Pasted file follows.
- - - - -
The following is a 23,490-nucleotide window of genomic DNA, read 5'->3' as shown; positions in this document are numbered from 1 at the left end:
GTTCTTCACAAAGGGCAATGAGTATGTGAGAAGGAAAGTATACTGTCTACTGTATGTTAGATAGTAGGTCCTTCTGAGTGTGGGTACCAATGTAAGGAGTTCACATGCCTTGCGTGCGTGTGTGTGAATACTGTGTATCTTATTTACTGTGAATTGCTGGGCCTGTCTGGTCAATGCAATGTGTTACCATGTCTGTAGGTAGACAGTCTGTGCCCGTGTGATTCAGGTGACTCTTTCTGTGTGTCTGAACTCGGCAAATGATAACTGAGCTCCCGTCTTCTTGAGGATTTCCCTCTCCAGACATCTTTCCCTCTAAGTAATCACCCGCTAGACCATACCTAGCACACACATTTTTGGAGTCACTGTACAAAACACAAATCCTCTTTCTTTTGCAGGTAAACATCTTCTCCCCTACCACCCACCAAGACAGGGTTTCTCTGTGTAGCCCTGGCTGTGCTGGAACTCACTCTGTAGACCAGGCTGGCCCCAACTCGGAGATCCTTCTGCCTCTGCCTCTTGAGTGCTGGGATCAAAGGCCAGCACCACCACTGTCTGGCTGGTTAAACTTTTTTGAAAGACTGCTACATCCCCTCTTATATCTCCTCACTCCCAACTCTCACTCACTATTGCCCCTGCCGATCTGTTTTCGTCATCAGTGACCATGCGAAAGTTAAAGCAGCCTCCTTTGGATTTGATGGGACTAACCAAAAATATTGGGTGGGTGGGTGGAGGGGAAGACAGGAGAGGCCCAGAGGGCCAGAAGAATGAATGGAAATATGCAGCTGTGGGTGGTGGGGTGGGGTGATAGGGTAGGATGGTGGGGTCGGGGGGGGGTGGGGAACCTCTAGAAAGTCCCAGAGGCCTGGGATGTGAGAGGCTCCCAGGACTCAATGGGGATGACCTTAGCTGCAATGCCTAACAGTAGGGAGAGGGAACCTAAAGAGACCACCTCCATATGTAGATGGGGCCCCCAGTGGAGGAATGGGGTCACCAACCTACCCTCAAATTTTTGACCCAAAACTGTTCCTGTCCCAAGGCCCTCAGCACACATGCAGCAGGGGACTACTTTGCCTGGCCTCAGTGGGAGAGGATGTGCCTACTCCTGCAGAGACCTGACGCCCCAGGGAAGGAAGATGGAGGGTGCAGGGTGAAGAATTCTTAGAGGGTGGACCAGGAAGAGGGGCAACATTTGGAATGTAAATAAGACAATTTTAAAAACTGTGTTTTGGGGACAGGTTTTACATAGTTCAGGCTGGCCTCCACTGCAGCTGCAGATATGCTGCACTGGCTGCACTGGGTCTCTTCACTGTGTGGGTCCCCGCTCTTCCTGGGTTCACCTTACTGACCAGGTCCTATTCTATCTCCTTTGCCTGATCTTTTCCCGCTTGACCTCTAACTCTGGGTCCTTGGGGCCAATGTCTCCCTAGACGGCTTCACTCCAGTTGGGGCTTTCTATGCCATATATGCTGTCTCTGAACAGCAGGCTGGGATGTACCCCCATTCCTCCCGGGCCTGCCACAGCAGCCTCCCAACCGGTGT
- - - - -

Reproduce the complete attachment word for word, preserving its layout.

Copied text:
The following is a 23,490-nucleotide window of genomic DNA, read 5'->3' as shown; positions in this document are numbered from 1 at the left end:
GTTCTTCACAAAGGGCAATGAGTATGTGAGAAGGAAAGTATACTGTCTACTGTATGTTAGATAGTAGGTCCTTCTGAGTGTGGGTACCAATGTAAGGAGTTCACATGCCTTGCGTGCGTGTGTGTGAATACTGTGTATCTTATTTACTGTGAATTGCTGGGCCTGTCTGGTCAATGCAATGTGTTACCATGTCTGTAGGTAGACAGTCTGTGCCCGTGTGATTCAGGTGACTCTTTCTGTGTGTCTGAACTCGGCAAATGATAACTGAGCTCCCGTCTTCTTGAGGATTTCCCTCTCCAGACATCTTTCCCTCTAAGTAATCACCCGCTAGACCATACCTAGCACACACATTTTTGGAGTCACTGTACAAAACACAAATCCTCTTTCTTTTGCAGGTAAACATCTTCTCCCCTACCACCCACCAAGACAGGGTTTCTCTGTGTAGCCCTGGCTGTGCTGGAACTCACTCTGTAGACCAGGCTGGCCCCAACTCGGAGATCCTTCTGCCTCTGCCTCTTGAGTGCTGGGATCAAAGGCCAGCACCACCACTGTCTGGCTGGTTAAACTTTTTTGAAAGACTGCTACATCCCCTCTTATATCTCCTCACTCCCAACTCTCACTCACTATTGCCCCTGCCGATCTGTTTTCGTCATCAGTGACCATGCGAAAGTTAAAGCAGCCTCCTTTGGATTTGATGGGACTAACCAAAAATATTGGGTGGGTGGGTGGAGGGGAAGACAGGAGAGGCCCAGAGGGCCAGAAGAATGAATGGAAATATGCAGCTGTGGGTGGTGGGGTGGGGTGATAGGGTAGGATGGTGGGGTCGGGGGGGGGTGGGGAACCTCTAGAAAGTCCCAGAGGCCTGGGATGTGAGAGGCTCCCAGGACTCAATGGGGATGACCTTAGCTGCAATGCCTAACAGTAGGGAGAGGGAACCTAAAGAGACCACCTCCATATGTAGATGGGGCCCCCAGTGGAGGAATGGGGTCACCAACCTACCCTCAAATTTTTGACCCAAAACTGTTCCTGTCCCAAGGCCCTCAGCACACATGCAGCAGGGGACTACTTTGCCTGGCCTCAGTGGGAGAGGATGTGCCTACTCCTGCAGAGACCTGACGCCCCAGGGAAGGAAGATGGAGGGTGCAGGGTGAAGAATTCTTAGAGGGTGGACCAGGAAGAGGGGCAACATTTGGAATGTAAATAAGACAATTTTAAAAACTGTGTTTTGGGGACAGGTTTTACATAGTTCAGGCTGGCCTCCACTGCAGCTGCAGATATGCTGCACTGGCTGCACTGGGTCTCTTCACTGTGTGGGTCCCCGCTCTTCCTGGGTTCACCTTACTGACCAGGTCCTATTCTATCTCCTTTGCCTGATCTTTTCCCGCTTGACCTCTAACTCTGGGTCCTTGGGGCCAATGTCTCCCTAGACGGCTTCACTCCAGTTGGGGCTTTCTATGCCATATATGCTGTCTCTGAACAGCAGGCTGGGATGTACCCCCATTCCTCCCGGGCCTGCCACAGCAGCCTCCCAACCGGTGT